[Date Prev][Date Next][Thread Prev][Thread Next][Date Index][Thread Index]

The cost of ITAR

Here is one for the files. . . . .

On page 49 of WIRED 3.11 is the following tidbit from John Battelle


Here's the problem:  Because the US government has outlawed the export of 
industrial-strength encryption, firms seeking to do business abroad find 
themselves without trustworthy security options once they leave US 
boundaries.  How can companies in the information and networking 
business, such as Sun Microsystems, possibly sell a system to Alcatel in 
France, for example, if the encryption that accompanies it can be broken 
by a 14-year-old with too much time on his or her hands?  They can't.  So 
Sun came up with a novel solution: buy Russian.  The Soviets may have 
sucked at cars and strip malls, but they sure as hell knew their 
cryptography.  "The Russians can make any kind of encryption you want" 
says Geoffrey Baehr chief network officer at Sun.  And what can the US 
government do about a product developed outside its borders?  Nothing.

In fact, Sun was so taken with Russia's computing talent that the company 
recently hired the entire team once responsible for the next generation 
of Soviet supercomputers (and the Russians brought along the plans for 
the beasts).  Ask Sun chief scientist John Gage if he'd rely on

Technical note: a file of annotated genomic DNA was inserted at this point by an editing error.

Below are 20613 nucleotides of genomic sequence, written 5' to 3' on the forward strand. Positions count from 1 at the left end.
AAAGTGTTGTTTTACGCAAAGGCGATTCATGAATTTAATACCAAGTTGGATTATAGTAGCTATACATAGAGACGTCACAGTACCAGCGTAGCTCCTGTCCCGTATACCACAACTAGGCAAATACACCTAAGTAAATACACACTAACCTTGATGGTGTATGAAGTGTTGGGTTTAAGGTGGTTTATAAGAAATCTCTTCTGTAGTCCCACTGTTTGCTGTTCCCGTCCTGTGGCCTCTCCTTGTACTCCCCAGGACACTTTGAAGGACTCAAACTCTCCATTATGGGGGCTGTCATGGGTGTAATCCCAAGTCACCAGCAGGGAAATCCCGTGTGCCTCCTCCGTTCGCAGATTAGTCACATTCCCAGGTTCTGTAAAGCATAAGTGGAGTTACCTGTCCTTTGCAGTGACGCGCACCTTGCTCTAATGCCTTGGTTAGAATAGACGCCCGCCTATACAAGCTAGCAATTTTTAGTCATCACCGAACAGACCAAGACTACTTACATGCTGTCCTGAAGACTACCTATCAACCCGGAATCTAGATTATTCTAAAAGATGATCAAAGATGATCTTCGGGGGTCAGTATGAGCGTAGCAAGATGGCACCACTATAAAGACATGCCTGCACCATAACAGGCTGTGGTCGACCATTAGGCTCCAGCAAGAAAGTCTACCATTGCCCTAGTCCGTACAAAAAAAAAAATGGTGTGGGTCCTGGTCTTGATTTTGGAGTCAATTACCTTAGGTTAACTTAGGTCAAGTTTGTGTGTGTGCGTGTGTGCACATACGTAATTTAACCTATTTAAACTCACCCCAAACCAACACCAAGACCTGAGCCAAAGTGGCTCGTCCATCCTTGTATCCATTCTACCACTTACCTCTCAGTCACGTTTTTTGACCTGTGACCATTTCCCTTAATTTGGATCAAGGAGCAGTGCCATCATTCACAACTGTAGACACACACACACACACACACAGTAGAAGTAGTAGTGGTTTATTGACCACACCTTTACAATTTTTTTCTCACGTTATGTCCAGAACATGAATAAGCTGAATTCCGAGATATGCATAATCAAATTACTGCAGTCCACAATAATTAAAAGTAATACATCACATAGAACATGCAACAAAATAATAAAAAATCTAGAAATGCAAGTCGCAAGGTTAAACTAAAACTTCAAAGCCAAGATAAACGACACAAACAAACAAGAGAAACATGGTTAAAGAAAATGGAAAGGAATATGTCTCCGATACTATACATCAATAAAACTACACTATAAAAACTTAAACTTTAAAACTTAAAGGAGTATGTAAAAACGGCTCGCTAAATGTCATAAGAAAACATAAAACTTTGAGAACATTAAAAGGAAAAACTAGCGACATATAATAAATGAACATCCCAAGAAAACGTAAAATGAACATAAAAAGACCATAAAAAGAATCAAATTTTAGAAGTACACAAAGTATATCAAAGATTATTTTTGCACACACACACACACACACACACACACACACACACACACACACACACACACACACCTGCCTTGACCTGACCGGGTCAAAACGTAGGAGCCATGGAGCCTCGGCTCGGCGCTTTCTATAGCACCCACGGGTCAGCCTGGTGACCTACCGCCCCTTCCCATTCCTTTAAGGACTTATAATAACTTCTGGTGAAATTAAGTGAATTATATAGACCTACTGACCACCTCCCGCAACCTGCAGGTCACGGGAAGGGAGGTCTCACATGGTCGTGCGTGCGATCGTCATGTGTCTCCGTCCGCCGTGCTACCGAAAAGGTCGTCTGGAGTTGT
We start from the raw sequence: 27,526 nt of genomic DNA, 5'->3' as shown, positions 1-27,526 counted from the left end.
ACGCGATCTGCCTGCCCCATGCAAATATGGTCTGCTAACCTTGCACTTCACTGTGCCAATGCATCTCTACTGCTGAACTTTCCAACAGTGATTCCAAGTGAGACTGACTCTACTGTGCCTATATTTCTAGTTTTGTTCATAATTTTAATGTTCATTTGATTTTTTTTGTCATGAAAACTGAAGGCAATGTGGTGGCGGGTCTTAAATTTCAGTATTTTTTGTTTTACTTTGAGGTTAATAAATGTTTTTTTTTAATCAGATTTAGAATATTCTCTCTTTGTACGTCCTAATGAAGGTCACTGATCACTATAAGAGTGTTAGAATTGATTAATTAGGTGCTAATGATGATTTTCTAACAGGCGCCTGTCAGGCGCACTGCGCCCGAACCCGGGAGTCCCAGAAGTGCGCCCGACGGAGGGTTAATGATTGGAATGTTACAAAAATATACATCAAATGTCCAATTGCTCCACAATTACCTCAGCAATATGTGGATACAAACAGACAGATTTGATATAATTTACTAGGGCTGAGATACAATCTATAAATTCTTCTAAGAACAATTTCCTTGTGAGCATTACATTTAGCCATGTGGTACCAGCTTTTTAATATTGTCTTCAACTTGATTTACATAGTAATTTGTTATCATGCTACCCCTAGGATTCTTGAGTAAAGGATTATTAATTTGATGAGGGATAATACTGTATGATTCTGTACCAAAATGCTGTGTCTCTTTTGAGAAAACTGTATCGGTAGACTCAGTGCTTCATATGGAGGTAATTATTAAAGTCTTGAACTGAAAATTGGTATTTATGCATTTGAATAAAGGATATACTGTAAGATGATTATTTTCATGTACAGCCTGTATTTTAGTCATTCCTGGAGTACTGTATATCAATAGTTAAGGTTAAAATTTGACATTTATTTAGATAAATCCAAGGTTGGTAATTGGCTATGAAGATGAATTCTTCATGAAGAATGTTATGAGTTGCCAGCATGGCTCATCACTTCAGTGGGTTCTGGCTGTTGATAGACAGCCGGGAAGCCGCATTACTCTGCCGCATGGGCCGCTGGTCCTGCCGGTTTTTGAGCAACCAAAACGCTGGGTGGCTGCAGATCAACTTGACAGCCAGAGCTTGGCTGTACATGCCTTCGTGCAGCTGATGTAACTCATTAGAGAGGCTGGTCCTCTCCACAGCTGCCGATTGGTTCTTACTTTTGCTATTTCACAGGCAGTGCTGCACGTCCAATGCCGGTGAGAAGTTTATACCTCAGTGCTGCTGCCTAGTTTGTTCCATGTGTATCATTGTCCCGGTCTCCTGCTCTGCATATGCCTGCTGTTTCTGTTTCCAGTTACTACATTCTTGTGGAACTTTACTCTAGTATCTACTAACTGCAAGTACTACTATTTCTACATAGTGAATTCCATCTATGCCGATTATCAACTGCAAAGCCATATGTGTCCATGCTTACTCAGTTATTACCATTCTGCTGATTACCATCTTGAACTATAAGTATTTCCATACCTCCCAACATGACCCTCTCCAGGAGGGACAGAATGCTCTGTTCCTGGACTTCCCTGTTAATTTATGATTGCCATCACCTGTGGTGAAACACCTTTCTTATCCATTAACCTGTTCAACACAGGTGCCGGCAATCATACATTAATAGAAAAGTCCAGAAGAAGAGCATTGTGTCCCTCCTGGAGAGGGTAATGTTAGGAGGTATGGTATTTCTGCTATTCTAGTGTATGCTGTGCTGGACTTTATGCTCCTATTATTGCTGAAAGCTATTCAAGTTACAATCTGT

US-approved encryption to send those plans between Moscow and California, 
and he'll laugh out loud.  "We can't rely on that stuff.  We're talkling 
trade secrets here!" - John Battelle


This looks like a striking example of regulatory arbitrage at work, and 
if it can be confirmed in its details ought to be an extremely powerful 
anecdote in the hands of those working against GAK and ITAR.

The sucking sound is American jobs heading overseas, 
the snorting sound is American trade-secrets being sniffed up 
    by foriegn competitiors, 
the cackling sound is the laughter of the Four Horseman, who (if they 
    bother) just buy strong crypto from some hard-currency hungry unemployed 
    ex-Soviet programmer.

Maybe the FBI's responsibility for US counter-intelligence is meant as a 

C. J. Leonard                     (    /      "DNA is groovy"
                                   \ /                - Watson & Crick
<[email protected]>      / \     <--  major groove
                                  (    \
Finger for public key               \   )
Strong-arm for secret key             /    <--  minor groove
Thumb-screws for pass-phrase        /   )